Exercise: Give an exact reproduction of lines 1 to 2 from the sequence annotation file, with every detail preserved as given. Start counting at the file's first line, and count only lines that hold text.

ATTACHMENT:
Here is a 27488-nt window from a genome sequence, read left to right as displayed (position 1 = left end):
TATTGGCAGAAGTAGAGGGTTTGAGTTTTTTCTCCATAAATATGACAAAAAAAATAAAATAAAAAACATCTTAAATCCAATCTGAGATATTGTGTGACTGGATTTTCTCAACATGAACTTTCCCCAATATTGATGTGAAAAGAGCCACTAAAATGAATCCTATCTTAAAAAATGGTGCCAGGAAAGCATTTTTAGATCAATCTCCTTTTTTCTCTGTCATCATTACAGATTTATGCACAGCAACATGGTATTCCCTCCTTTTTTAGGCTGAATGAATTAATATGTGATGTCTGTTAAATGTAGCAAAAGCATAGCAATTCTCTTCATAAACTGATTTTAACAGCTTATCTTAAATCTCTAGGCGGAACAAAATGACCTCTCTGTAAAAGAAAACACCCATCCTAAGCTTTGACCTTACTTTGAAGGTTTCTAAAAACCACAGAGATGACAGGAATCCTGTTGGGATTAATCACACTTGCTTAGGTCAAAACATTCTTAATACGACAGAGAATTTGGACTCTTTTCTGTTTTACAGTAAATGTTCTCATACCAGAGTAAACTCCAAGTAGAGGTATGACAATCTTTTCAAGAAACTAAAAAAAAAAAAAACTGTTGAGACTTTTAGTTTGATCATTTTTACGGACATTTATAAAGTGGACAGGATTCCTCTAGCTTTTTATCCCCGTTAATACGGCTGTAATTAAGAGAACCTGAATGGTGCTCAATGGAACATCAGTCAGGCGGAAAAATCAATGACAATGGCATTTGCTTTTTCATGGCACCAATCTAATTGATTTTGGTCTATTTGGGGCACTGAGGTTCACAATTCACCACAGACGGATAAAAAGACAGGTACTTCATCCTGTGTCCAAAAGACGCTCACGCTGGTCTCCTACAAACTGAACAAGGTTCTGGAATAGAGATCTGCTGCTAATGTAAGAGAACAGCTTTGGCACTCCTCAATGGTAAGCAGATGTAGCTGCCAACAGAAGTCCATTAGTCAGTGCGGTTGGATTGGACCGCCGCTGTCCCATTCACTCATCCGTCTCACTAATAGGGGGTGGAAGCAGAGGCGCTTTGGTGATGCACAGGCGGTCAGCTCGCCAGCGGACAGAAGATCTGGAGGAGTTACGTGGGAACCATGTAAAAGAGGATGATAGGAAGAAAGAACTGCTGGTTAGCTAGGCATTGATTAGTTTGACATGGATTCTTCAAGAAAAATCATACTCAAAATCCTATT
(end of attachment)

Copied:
Here is a 27488-nt window from a genome sequence, read left to right as displayed (position 1 = left end):
TATTGGCAGAAGTAGAGGGTTTGAGTTTTTTCTCCATAAATATGACAAAAAAAATAAAATAAAAAACATCTTAAATCCAATCTGAGATATTGTGTGACTGGATTTTCTCAACATGAACTTTCCCCAATATTGATGTGAAAAGAGCCACTAAAATGAATCCTATCTTAAAAAATGGTGCCAGGAAAGCATTTTTAGATCAATCTCCTTTTTTCTCTGTCATCATTACAGATTTATGCACAGCAACATGGTATTCCCTCCTTTTTTAGGCTGAATGAATTAATATGTGATGTCTGTTAAATGTAGCAAAAGCATAGCAATTCTCTTCATAAACTGATTTTAACAGCTTATCTTAAATCTCTAGGCGGAACAAAATGACCTCTCTGTAAAAGAAAACACCCATCCTAAGCTTTGACCTTACTTTGAAGGTTTCTAAAAACCACAGAGATGACAGGAATCCTGTTGGGATTAATCACACTTGCTTAGGTCAAAACATTCTTAATACGACAGAGAATTTGGACTCTTTTCTGTTTTACAGTAAATGTTCTCATACCAGAGTAAACTCCAAGTAGAGGTATGACAATCTTTTCAAGAAACTAAAAAAAAAAAAAACTGTTGAGACTTTTAGTTTGATCATTTTTACGGACATTTATAAAGTGGACAGGATTCCTCTAGCTTTTTATCCCCGTTAATACGGCTGTAATTAAGAGAACCTGAATGGTGCTCAATGGAACATCAGTCAGGCGGAAAAATCAATGACAATGGCATTTGCTTTTTCATGGCACCAATCTAATTGATTTTGGTCTATTTGGGGCACTGAGGTTCACAATTCACCACAGACGGATAAAAAGACAGGTACTTCATCCTGTGTCCAAAAGACGCTCACGCTGGTCTCCTACAAACTGAACAAGGTTCTGGAATAGAGATCTGCTGCTAATGTAAGAGAACAGCTTTGGCACTCCTCAATGGTAAGCAGATGTAGCTGCCAACAGAAGTCCATTAGTCAGTGCGGTTGGATTGGACCGCCGCTGTCCCATTCACTCATCCGTCTCACTAATAGGGGGTGGAAGCAGAGGCGCTTTGGTGATGCACAGGCGGTCAGCTCGCCAGCGGACAGAAGATCTGGAGGAGTTACGTGGGAACCATGTAAAAGAGGATGATAGGAAGAAAGAACTGCTGGTTAGCTAGGCATTGATTAGTTTGACATGGATTCTTCAAGAAAAATCATACTCAAAATCCTATT